Ubuntu First Impressions
During some summer cleaning last week, I found my four-year-old Dell Inspiron E1505. Having nothing better to do, I decided to use it as a test platform for Ubuntu (version 9.10).
No, Ubuntu isn’t the name of a midget, as my girlfriend joked after I told her about my little experiment. It’s a variant of Linux, an operating system that’s available as a free download. A day or so playing around with the OS reveals that it’s fast and responsive, and extremely customizable. It takes a while to break old habits though, especially if you’ve used Windows your entire life.
Fast and Responsive
Installing the OS is a relatively simple matter of downloading the ISO, burning it on a CD (with a utility like ImgBurn), and booting from it. It took a while for the Ubuntu installer to start up, but after selecting the correct settings, actual installation took around 20 minutes total.
A particularly impressive feature of the installer was how it found drivers for my laptop’s old hardware. Once Ubuntu was installed, everything from my video card to my Wi-Fi was working properly. The OS comes with everything a typical computer user needs, including office software (Open Office) and a web browser (Firefox 3.5).
The interface is extremely customizable, right down to the font and the color scheme; changes were applied instantly. Ubuntu 9.10 in fact comes with the Dust theme bundled, which was developed by Filipino designer Rico Sta. Cruz.
Boot up took around a minute or so. Yet after everything’s starts up, things move very quickly. Programs started immediately after launch, and switching between applications (using Alt+Tab, like in Windows) was breeze. In short, my old laptop runs faster on Ubuntu than on its previous OS, Windows XP Media Center Edition.
Of particular note are Ubuntu’s workspaces, which allow users to run many applications without clogging up their screens. I currently put all my work apps in one workspace; my Skype, Yahoo, and Tweetdeck in another; my music and video players in a third; and switch between them as needed (yes, it’s fast too).
Some Expert Help Required
But as someone who’s used Windows for most of his adult life, I had to make some adjustments. As you start using Ubuntu for the first time, you’ll find yourself wondering how to do things like you did on Windows.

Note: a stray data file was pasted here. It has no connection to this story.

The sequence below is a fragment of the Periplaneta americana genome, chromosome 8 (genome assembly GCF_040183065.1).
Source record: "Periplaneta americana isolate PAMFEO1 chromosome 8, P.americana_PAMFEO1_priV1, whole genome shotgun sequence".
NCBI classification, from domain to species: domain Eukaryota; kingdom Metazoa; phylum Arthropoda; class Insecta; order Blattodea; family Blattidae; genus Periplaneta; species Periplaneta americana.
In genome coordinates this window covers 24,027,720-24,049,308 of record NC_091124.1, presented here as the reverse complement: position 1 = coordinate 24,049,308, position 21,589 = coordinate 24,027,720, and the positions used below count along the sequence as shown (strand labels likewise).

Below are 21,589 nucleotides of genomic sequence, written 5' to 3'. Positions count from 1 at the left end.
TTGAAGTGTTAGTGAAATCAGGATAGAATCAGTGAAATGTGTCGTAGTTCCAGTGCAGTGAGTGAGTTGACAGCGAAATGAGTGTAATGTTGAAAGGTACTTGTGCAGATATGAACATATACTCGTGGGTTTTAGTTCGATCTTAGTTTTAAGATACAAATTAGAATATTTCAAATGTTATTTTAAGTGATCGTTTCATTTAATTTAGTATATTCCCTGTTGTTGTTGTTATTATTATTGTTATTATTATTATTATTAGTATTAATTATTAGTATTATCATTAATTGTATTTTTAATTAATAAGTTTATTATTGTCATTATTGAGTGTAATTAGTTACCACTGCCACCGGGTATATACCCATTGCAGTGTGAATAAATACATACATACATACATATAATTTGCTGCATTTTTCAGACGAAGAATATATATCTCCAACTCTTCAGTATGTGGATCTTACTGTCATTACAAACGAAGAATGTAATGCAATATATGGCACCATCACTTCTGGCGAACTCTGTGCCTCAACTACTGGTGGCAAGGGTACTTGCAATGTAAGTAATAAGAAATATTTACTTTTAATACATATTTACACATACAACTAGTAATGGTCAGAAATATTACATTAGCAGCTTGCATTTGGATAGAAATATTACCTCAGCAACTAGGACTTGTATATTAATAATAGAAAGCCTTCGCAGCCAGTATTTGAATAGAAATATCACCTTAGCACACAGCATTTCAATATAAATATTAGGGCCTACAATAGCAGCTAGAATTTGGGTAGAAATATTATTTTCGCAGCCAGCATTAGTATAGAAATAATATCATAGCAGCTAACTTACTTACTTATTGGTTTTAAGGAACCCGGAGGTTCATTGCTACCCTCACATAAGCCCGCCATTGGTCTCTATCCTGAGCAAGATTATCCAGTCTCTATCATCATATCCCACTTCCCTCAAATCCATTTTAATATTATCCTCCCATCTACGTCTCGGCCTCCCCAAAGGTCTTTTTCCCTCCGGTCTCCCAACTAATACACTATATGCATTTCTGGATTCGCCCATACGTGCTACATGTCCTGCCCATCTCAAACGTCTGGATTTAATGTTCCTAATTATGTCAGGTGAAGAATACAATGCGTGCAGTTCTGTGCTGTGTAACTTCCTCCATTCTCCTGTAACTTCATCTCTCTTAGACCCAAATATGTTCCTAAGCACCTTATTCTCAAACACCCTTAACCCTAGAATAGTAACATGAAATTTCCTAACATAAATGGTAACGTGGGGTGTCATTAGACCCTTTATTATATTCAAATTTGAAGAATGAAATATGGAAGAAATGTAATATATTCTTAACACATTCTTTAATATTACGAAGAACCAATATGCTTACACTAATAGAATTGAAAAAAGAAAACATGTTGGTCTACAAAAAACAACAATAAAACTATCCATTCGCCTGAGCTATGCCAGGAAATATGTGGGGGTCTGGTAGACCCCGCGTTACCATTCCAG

For the most part it’s the same experience: the Applications menu on the upper-left provides access to your installed applications like Windows’ Start Menu. Ubuntu also has a system tray of sorts, which is on the upper-right. Double-clicking on files still opens them, and you can switch between open apps by clicking on the buttons at the bottom of the screen.
Yet you’ll eventually find that many programs which helped you out on Windows simply don’t have a version for Ubuntu—or Linux for that matter. I’m still trying to decide which download manager to install, as FlashGet only runs on Windows. There’s a Yahoo Messenger for Linux, but the latest version is over two years old; right now I’m using Pidgin, which apparently doesn’t support file transfers and webcams.
Here’s where the help of a long-time Linux user (or users) becomes useful. They can point out how to get things done on Ubuntu, and generally how to maximize this “alternative” OS. For example, you can customize the interface somewhat so that it’s similar to Windows’.
If you don’t know anyone with such expertise however, or need to know the answer to your question ASAP, you’ll need to do a bit of online research.
Patience Pays Off
In other words, Ubuntu has a learning curve. You’ll find yourself learning how to do basic tasks all over again. Stick with it however, and you’ll eventually discover just how versatile the OS is. I wouldn’t recommend using Ubuntu for mission-critical applications—unless you know exactly what you’re doing—but if you’re looking for an OS to run that second computer, and don’t have enough cash to buy a license, why not give Ubuntu a try?
And for those who’ve tried or are using Ubuntu: what do you think of it?
This entry was posted on Tuesday, April 20th, 2010 at 7:30 am and is filed under Rundowns. You can follow any responses to this entry through the RSS 2.0 feed. You can leave a response, or trackback from your own site. You can leave a response, or trackback from your own site.